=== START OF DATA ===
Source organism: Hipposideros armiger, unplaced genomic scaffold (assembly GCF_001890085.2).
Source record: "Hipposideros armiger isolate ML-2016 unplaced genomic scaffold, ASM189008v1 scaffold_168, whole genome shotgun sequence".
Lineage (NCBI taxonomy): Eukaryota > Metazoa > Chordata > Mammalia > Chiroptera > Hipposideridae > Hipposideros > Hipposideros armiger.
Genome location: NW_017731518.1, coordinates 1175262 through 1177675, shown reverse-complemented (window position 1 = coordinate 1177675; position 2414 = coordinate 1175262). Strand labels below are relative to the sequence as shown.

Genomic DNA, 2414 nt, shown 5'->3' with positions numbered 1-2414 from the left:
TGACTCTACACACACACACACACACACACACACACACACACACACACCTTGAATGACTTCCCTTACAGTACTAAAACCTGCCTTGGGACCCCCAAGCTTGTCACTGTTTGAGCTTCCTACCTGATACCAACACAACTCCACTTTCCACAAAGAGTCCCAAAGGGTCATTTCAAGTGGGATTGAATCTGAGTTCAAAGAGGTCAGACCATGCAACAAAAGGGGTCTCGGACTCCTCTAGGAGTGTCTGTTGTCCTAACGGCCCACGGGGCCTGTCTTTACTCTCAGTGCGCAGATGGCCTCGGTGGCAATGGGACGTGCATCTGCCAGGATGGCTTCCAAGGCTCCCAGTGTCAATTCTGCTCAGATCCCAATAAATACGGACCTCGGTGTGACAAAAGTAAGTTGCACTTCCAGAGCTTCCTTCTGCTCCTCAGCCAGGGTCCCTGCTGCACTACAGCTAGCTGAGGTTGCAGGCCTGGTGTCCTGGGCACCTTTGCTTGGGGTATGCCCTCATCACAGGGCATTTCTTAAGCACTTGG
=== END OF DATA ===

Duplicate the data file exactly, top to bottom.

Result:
Source organism: Hipposideros armiger, unplaced genomic scaffold (assembly GCF_001890085.2).
Source record: "Hipposideros armiger isolate ML-2016 unplaced genomic scaffold, ASM189008v1 scaffold_168, whole genome shotgun sequence".
Lineage (NCBI taxonomy): Eukaryota > Metazoa > Chordata > Mammalia > Chiroptera > Hipposideridae > Hipposideros > Hipposideros armiger.
Genome location: NW_017731518.1, coordinates 1175262 through 1177675, shown reverse-complemented (window position 1 = coordinate 1177675; position 2414 = coordinate 1175262). Strand labels below are relative to the sequence as shown.

Genomic DNA, 2414 nt, shown 5'->3' with positions numbered 1-2414 from the left:
TGACTCTACACACACACACACACACACACACACACACACACACACACCTTGAATGACTTCCCTTACAGTACTAAAACCTGCCTTGGGACCCCCAAGCTTGTCACTGTTTGAGCTTCCTACCTGATACCAACACAACTCCACTTTCCACAAAGAGTCCCAAAGGGTCATTTCAAGTGGGATTGAATCTGAGTTCAAAGAGGTCAGACCATGCAACAAAAGGGGTCTCGGACTCCTCTAGGAGTGTCTGTTGTCCTAACGGCCCACGGGGCCTGTCTTTACTCTCAGTGCGCAGATGGCCTCGGTGGCAATGGGACGTGCATCTGCCAGGATGGCTTCCAAGGCTCCCAGTGTCAATTCTGCTCAGATCCCAATAAATACGGACCTCGGTGTGACAAAAGTAAGTTGCACTTCCAGAGCTTCCTTCTGCTCCTCAGCCAGGGTCCCTGCTGCACTACAGCTAGCTGAGGTTGCAGGCCTGGTGTCCTGGGCACCTTTGCTTGGGGTATGCCCTCATCACAGGGCATTTCTTAAGCACTTGG